“I think that’ll be exactly what will happen: you’ll be in the offensive zone and you might want to keep the puck, send it down and change, come back and here we go again,” Quenneville said. “Changes are important. Getting fresh guys out there will be critical as well – how do you get the change when you’re tired and in your own end? But I think the goaltender and how he handles it, he could be one more guy who is part of the attack.”

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Corey Crawford’s OK with possibly starting things off with a pass?

“I don’t know. I don’t want to be trying too much. If there’s an opportunity I’ll take it,” Crawford said with a smile. “I have to stop the puck first.”

There is going to be a lot of trial and error with the 3-on-3, especially in the early going. And don’t be surprised if games end shortly after that overtime begins, at least until teams become more comfortable with the new format.

Is 3-on-3 a good thing? Will it be the scorer’s dream? Will it be every goaltender’s worst nightmare? Those questions will be answered as the season progresses. It will definitely be entertaining. And right now, it looks to be serving its original purpose.

“For the people, it’ll be real interesting and a lot of goals,” Hossa said. “And you probably won’t see as many shootouts.”

Report: Tommy Hawk attacked at the United Center


Report: Tommy Hawk attacked at the United Center

According to a report from the Chicago Sun-Times, the Blackhawks organization dealt with a disturbance off the ice during their 4-3 loss on Friday night to the Winnipeg Jets.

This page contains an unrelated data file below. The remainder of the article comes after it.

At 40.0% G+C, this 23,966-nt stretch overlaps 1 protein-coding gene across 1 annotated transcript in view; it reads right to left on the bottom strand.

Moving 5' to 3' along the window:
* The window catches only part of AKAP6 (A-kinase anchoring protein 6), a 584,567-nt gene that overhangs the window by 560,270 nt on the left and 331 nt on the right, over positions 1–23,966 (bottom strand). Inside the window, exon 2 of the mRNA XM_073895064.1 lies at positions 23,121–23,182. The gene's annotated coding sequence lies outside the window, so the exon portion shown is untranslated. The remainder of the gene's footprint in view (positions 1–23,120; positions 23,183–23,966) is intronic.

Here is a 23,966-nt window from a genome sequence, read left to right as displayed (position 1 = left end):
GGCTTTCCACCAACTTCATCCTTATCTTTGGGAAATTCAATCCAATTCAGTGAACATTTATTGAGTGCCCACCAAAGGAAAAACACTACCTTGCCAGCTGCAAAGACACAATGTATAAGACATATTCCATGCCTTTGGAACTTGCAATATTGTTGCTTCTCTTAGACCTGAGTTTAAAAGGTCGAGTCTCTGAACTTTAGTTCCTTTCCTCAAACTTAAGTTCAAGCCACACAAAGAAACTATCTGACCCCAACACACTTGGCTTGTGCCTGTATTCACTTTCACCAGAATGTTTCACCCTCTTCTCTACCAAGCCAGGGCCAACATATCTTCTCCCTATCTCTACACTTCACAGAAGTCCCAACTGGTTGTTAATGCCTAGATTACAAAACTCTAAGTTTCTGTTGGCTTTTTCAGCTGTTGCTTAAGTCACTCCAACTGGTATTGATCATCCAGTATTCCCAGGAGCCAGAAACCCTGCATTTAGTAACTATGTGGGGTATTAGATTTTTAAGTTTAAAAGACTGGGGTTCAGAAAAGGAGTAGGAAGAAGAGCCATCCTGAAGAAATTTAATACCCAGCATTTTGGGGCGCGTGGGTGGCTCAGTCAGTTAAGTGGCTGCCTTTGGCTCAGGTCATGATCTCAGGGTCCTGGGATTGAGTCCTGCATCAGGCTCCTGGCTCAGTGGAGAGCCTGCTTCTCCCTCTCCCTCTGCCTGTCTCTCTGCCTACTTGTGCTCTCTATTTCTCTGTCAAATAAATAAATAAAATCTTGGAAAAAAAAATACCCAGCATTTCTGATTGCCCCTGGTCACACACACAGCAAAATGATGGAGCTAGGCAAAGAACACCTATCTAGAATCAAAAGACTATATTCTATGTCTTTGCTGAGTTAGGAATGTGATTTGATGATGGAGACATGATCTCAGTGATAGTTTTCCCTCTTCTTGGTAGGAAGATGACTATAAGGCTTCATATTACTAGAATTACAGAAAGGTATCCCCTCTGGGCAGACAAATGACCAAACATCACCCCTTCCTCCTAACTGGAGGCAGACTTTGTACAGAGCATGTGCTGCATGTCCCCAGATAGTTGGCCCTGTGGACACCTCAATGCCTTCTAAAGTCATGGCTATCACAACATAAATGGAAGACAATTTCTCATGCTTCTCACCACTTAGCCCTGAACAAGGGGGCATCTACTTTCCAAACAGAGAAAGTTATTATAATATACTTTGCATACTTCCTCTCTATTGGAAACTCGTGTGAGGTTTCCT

According to authorities, mascot ‘Tommy Hawk’ was attacked by a male fan around 11:15 PM on the United Center concourse.

A video of the incident was spreading on social media and the Chicago Police have since confirmed the disturbance.

No one is in custody as of Saturday evening, though there is a physical description of the alleged attacker.  

A Blackhawks spokesman gave this statement:

We are gathering the facts and will have no further comment at this time, pending our investigation.

Four takeaways: Jets win in overtime, but Blackhawks building momentum

Four takeaways: Jets win in overtime, but Blackhawks building momentum

Here are four takeaways from the Blackhawks' 4-3 overtime loss to the Winnipeg Jets at the United Center on Friday:

1. Top guns lead the charge for Jets

The Jets are one of the best teams in the NHL because they're absolutely loaded up front and get their scoring from everywhere. The Blackhawks know this of their Central Division foes and after seeing them for the third time in two weeks.

On Nov. 29, it was Nikolaj Ehlers who had a hat trick. On Tuesday, Kyle Connor had a two-goal night. On Friday, it was Mark Scheifele (two goals, one assist) and Blake Wheeler (three assists) leading the way for the Jets with three-point efforts. The top guys have been a thorn in the Blackhawks' side this season, with Scheifele scoring the game-winner 50 seconds into overtime for their third victory against Chicago in 15 days.